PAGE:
The Deputy Commissioner General for technical services of the Liberia Revenue Authority (LRA), Madam Dekontee King Sackie, has urged new tax agents, who have joined the Liberia Tax and Business Solutions firm to maintain integrity and self-confidence.
“Self-confidence is the greatest characteristic of success. No cockiness, certainly no conceit, and by no means arrogance,” she admonished.
Madam Sackie made these remarks last Saturday at the program marking the certification of over 170 students who have completed four months of basic tax education and application processes.
The program was meant to equip trainees with the necessary knowledge, skills and attitude for work as tax agents and educate business communities, citizens and non-citizens on the payment of taxes. It was organized by the Liberia Tax and Business Solutions (LIBTAS), a management consultancy firm in the country.
The LRA Commissioner General for Technical Services, who spoke on the vision, mission statement and the expectation for tax payers, said the entity is an independent, autonomous authority established under the Act of the Legislature in September 2013 replacing the Department of Revenue of the Ministry of Finance (including the Bureau of Internal Revenue and the Customs & Excise Bureau), as defined in Chapter 21 of the Executive law of 1972.
According to her, the LRA is clothed with the responsibility to collect government’s revenues and taxes.
She said as professional revenue administrators adhering to international standards, they are responsible to serve as models for revenue collection and service delivery.
Madam Sackie indicated that Liberian citizens, the business community and stakeholders need to recognize certain basic rights and responsibilities of the LRA.
The LRA, she said, would be partnering with all stakeholders to ensure that the objective of the institution is met and noted that the LRA believes that if the national government can invest in the human resources it will motivate the staff to have integrity in the discharge of their duties.
Earlier, the managing director of LIBTAS, Mr. Henry Luke, who gave an overview of the firm, said his entity would ensure that people and businesses are not interrupted in their course of operations.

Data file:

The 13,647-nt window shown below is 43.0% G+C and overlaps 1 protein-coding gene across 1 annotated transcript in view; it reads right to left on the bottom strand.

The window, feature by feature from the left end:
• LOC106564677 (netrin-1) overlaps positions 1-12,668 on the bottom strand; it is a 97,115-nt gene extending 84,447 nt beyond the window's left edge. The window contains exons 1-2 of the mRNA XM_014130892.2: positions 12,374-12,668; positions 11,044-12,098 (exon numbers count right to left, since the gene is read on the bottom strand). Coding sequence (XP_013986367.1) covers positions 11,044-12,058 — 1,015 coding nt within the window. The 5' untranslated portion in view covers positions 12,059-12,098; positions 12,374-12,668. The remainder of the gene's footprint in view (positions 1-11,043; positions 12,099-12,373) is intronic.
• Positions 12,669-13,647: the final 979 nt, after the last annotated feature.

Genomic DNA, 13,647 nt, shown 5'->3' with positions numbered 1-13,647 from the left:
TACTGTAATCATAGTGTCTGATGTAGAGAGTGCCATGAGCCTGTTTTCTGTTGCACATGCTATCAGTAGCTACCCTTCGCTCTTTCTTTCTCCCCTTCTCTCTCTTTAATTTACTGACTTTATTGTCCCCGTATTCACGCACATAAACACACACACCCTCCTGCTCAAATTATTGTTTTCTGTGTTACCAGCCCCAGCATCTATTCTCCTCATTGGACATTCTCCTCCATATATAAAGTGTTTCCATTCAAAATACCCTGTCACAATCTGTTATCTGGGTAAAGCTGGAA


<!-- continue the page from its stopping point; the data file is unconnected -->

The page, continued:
He said LIBTAS is comprised of professional lawyers, accountants, tax administrators, economists, surveyors, engineers, architects and other professionals who have years of experience in the private and public sectors and are licensed under reputable professional groups in and out of Liberia.
“We have trained tax agents assigned in Montserrado, Margibi, Grand Bassa, Maryland, Nimba and Bong Counties, and a mobile team to cover the rest of Liberia. Our field agents are financially disciplined and supported by behavior and financial bond,” he declared.
Some of LIBTAS functions, he said, include real property valuation and tax filing, personal and business income tax filing, expedited business registration, tax clearance, permits and other legal documents.
For his part, Mr. Albert Nyuangar, administrator, Board of Tax Appeals (BOTA), lauded LIBTAS for the effort to assist the tax system reform in Liberia.
Speaking on, “Promoting a Just and Fair Tax System, the role and procedure of BOTA,” Mr. Nyangar gave a brief background of BOTA and noted that “Taxpayers may feel that we are part of the tax authorities but we are not. We are completely independent, promoting the rights of taxpayers by rendering due process in tax disputes and ensuring that the payment of tax is fair and just.”
He said tax proceedings before the Board are not bound to follow the rules of evidence that apply before the court of law, adding, the Board may be informal whenever informality is consistent with justice and fair process.
Based on that, a taxpayer may appeal and act on his or her own behalf, or designate in writing or via power of attorney someone to appeal for him/her. But if the proceeding is concerning a legal person or entity, any persons duly authorized by the legal person or entity may appear or act, he emphasized.
According to him, before a taxpayer appeals to the Board, the internal appeal process of the tax authority must have been exhausted by the taxpayer and the authority head as a final decision on said determination.
“If this process is not followed, the Board shall render the appeal imperfect and refer you to tax authority,” he added.
He said all appeals before the Board shall commence with a filing of a signed original notice of appeal form which can be obtained from the office of the board. This process shall be done within 30 days of the tax authority’s final decision following an internal appeal process.
“If the taxpayer is unsatisfied with a decision of the Board, the taxpayer has the right to appeal to the tax court but that process must be verbally at hearing after the Board has rendered a decision to be followed by a written notice on standard form of appeals to the tax court within 15 working days,” he concluded.